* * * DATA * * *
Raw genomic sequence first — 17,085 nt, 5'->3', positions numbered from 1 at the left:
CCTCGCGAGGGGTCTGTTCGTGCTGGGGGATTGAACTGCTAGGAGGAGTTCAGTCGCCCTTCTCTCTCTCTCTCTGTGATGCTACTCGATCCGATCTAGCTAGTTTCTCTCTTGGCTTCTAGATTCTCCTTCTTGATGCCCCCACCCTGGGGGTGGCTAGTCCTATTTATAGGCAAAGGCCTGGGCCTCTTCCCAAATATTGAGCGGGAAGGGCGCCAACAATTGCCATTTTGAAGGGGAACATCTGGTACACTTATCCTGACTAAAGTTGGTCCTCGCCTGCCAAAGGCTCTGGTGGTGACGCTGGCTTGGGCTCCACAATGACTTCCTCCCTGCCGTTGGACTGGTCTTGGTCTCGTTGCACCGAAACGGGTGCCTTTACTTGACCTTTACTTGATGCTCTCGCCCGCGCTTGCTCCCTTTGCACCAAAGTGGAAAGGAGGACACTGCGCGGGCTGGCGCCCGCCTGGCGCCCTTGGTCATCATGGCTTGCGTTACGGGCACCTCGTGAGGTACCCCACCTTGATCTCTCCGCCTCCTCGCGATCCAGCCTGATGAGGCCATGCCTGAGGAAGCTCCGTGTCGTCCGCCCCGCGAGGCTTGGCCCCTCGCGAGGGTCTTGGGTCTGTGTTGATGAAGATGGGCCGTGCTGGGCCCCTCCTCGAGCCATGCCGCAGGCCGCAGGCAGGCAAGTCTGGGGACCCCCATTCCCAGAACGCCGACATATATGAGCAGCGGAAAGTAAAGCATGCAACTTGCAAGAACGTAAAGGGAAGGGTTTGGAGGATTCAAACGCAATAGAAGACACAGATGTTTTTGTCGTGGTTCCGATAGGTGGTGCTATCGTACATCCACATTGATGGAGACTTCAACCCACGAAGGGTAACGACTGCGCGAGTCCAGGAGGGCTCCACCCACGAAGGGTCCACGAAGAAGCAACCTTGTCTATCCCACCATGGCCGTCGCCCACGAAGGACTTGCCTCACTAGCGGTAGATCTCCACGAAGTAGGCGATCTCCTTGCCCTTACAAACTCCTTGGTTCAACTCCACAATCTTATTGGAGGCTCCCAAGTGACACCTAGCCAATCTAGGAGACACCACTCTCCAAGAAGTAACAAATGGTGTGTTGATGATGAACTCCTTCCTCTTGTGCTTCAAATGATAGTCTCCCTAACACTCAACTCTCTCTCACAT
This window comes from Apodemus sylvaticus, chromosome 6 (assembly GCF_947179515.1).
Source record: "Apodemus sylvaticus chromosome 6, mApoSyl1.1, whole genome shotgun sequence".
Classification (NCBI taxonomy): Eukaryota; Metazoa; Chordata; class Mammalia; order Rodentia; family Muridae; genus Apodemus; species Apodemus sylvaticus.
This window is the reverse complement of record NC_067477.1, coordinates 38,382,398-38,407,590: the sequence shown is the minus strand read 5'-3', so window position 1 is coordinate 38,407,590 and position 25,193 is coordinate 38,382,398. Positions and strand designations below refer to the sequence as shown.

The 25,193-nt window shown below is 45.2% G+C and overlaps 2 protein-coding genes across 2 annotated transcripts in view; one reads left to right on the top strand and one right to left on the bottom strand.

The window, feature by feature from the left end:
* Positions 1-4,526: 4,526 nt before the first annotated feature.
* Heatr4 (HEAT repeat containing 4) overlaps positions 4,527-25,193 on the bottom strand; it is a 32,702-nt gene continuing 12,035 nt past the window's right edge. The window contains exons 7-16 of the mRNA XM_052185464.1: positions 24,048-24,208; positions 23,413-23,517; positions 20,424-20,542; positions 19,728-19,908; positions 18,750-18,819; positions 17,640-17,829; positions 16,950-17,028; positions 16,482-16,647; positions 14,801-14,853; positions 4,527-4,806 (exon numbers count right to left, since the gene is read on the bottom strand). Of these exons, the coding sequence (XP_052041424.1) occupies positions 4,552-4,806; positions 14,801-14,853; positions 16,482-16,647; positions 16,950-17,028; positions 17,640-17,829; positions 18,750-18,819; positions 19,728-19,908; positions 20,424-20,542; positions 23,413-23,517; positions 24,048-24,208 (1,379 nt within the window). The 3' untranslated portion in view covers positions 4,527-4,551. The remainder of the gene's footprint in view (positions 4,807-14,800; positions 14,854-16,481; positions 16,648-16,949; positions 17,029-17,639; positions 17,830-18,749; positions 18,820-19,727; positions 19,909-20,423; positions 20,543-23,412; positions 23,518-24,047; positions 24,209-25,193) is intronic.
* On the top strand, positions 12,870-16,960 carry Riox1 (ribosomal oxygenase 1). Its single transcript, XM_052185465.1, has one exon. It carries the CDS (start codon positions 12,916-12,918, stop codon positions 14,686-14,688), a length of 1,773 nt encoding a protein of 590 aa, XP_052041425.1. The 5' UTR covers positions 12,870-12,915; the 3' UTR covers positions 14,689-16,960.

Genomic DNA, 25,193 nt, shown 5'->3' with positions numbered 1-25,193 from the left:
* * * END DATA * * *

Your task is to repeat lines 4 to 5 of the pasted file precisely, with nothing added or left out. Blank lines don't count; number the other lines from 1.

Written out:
Source record: "Apodemus sylvaticus chromosome 6, mApoSyl1.1, whole genome shotgun sequence".
Classification (NCBI taxonomy): Eukaryota; Metazoa; Chordata; class Mammalia; order Rodentia; family Muridae; genus Apodemus; species Apodemus sylvaticus.